OpenStack is represented by three core open source projects (as shown in Figure 2): Nova (compute), Swift (object storage), and Glance (VM repository). Nova, or OpenStack Compute, provides the management of VM instances across a network of servers. Its application programming interfaces (APIs) provide compute orchestration for an approach that attempts to be agnostic not only of physical hardware but also of hypervisors. Note that Nova provides not only an OpenStack API for management but an Amazon EC2-compatible API for those comfortable with that interface. Nova supports proprietary hypervisors for organizations that use them, but more importantly, it supports hypervisors like Xen and Kernel Virtual Machine (KVM) as well as operating system virtualization such as Linux® Containers. For development purposes, you can also use emulation solutions like QEMU.
Swift, or OpenStack Object Storage, is a project that provides scalable and redundant storage clusters using standard servers with commodity hard disks. Swift does not represent a file system but instead implements a more traditional object storage system for long-term storage of primarily static data (one key usage model is static VM images). Swift has no centralized controller, which improves and overall scalability. It internally manages replication (without redundant array of independent disks) across the cluster to improve reliability.
Glance, or OpenStack Image Service, provides a repository for virtual disk images that Nova can use (with the option of being stored within Swift). Glance provides an API for the registration of disk images in addition to their discovery and delivery through a simple Representational State Transfer (REST) interface. Glance is largely agnostic of the virtual disk image format, supporting a large variety of standards, including VDI (VirtualBox), VHD (Microsoft® Hyper-V®), QCOW2 (QEMU/KVM), VMDK/OVF (VMware), and raw. Glance also provides disk image checksums for integrity, version control (and other metadata), as well as virtual disk verification and audit/debug logs.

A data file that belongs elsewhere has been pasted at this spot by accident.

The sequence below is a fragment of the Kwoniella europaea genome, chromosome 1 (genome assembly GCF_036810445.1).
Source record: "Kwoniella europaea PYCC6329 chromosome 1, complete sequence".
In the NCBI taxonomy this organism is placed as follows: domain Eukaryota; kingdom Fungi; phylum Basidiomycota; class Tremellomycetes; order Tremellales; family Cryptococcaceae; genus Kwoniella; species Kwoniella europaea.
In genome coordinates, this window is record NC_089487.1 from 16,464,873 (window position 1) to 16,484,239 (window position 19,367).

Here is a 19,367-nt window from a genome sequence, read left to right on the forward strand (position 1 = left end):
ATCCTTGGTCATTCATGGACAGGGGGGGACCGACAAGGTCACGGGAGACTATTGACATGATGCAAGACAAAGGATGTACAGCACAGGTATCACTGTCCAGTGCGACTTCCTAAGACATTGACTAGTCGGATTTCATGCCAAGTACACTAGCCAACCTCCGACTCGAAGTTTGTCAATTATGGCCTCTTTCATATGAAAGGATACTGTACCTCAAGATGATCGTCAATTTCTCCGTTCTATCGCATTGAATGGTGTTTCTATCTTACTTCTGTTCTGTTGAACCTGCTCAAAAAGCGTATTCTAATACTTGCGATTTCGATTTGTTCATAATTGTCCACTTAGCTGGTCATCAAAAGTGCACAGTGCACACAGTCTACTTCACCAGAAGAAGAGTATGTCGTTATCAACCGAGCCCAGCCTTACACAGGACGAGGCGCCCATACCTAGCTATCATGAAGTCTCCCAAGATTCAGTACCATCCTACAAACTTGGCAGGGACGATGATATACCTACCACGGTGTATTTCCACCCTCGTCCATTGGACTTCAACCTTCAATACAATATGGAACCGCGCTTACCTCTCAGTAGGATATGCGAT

The core OpenStack projects (Nova, Swift, and Glance) were developed in Python and are all available under the Apache License.
With a large number of independent projects that must be installed and configured to work in concert with one another, installing OpenStack can be a time-consuming task (see Resources for more information on complete installations). But there are other options that can greatly simplify getting OpenStack up and running for the curious reader.
Anyone who's read some of my prior articles knows that I'm a fan of VM images for simplified use of Linux-based software. VMs allow you to easily create a new instance to try out or demonstrate software. The VM is a self-contained Linux instance (sometimes called a virtual appliance) that you can pre-install with the necessary software and preconfigure for your use. Provisioning software in this way greatly simplifies its use, allowing you to experiment with software that would otherwise be difficult or time-consuming to acquire. Check out Resources for installation options that fit your particular hardware and base operating system needs.
For this demonstration, I decided to go with the latest Ubuntu release (12.04) and OpenStack's Essex release. Essex is available as an ISO using the uksysadmin's installation procedure (see Resources). After a clean installation of OpenStack Essex on Ubuntu Precise, an external web browser should be able to view the OpenStack dashboard. Figure 3 shows the System Panel Images tab with the guest VM image in two container formats.
Figure 3. OpenStack Dashboard view of the available guest images
The image is used to create a demo instance, which, as Figure 4 shows, has been started. This instance is now available for use.
Figure 4. OpenStack Dashboard view of the compute instances
With a compute image now running in OpenStack, I can access it using its IP address (172.16.1.1) through a simple Secure Shell (SSH) session (see Listing 1, user input shown in bold).
Listing 1. Accessing the OpenStack compute instance via SSH